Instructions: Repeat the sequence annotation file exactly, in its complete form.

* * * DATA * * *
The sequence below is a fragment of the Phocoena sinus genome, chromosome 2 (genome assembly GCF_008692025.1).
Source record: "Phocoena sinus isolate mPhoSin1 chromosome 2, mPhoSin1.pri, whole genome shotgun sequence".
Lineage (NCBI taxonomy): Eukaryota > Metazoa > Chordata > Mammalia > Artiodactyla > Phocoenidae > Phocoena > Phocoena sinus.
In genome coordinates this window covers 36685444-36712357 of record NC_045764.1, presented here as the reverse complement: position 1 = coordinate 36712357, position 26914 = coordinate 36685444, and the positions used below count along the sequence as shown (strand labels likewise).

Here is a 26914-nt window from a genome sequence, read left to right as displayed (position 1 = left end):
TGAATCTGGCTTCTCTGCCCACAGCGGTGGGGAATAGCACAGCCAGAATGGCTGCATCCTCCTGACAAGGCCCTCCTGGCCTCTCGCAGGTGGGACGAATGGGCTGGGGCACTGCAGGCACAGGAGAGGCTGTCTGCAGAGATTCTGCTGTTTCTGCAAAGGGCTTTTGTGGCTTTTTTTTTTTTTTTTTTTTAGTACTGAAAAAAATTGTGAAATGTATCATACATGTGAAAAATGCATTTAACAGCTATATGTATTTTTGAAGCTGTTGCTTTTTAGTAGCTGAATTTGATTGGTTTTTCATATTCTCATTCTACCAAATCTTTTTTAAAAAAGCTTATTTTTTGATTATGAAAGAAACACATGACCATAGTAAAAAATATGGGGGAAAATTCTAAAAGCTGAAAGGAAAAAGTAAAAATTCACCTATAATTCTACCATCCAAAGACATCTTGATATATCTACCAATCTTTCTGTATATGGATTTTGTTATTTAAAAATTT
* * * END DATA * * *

The sequence below is a fragment of the Phocoena sinus genome, chromosome 2 (genome assembly GCF_008692025.1).
Source record: "Phocoena sinus isolate mPhoSin1 chromosome 2, mPhoSin1.pri, whole genome shotgun sequence".
Lineage (NCBI taxonomy): Eukaryota > Metazoa > Chordata > Mammalia > Artiodactyla > Phocoenidae > Phocoena > Phocoena sinus.
In genome coordinates this window covers 36685444-36712357 of record NC_045764.1, presented here as the reverse complement: position 1 = coordinate 36712357, position 26914 = coordinate 36685444, and the positions used below count along the sequence as shown (strand labels likewise).

Here is a 26914-nt window from a genome sequence, read left to right as displayed (position 1 = left end):
TGAATCTGGCTTCTCTGCCCACAGCGGTGGGGAATAGCACAGCCAGAATGGCTGCATCCTCCTGACAAGGCCCTCCTGGCCTCTCGCAGGTGGGACGAATGGGCTGGGGCACTGCAGGCACAGGAGAGGCTGTCTGCAGAGATTCTGCTGTTTCTGCAAAGGGCTTTTGTGGCTTTTTTTTTTTTTTTTTTTTAGTACTGAAAAAAATTGTGAAATGTATCATACATGTGAAAAATGCATTTAACAGCTATATGTATTTTTGAAGCTGTTGCTTTTTAGTAGCTGAATTTGATTGGTTTTTCATATTCTCATTCTACCAAATCTTTTTTAAAAAAGCTTATTTTTTGATTATGAAAGAAACACATGACCATAGTAAAAAATATGGGGGAAAATTCTAAAAGCTGAAAGGAAAAAGTAAAAATTCACCTATAATTCTACCATCCAAAGACATCTTGATATATCTACCAATCTTTCTGTATATGGATTTTGTTATTTAAAAATTT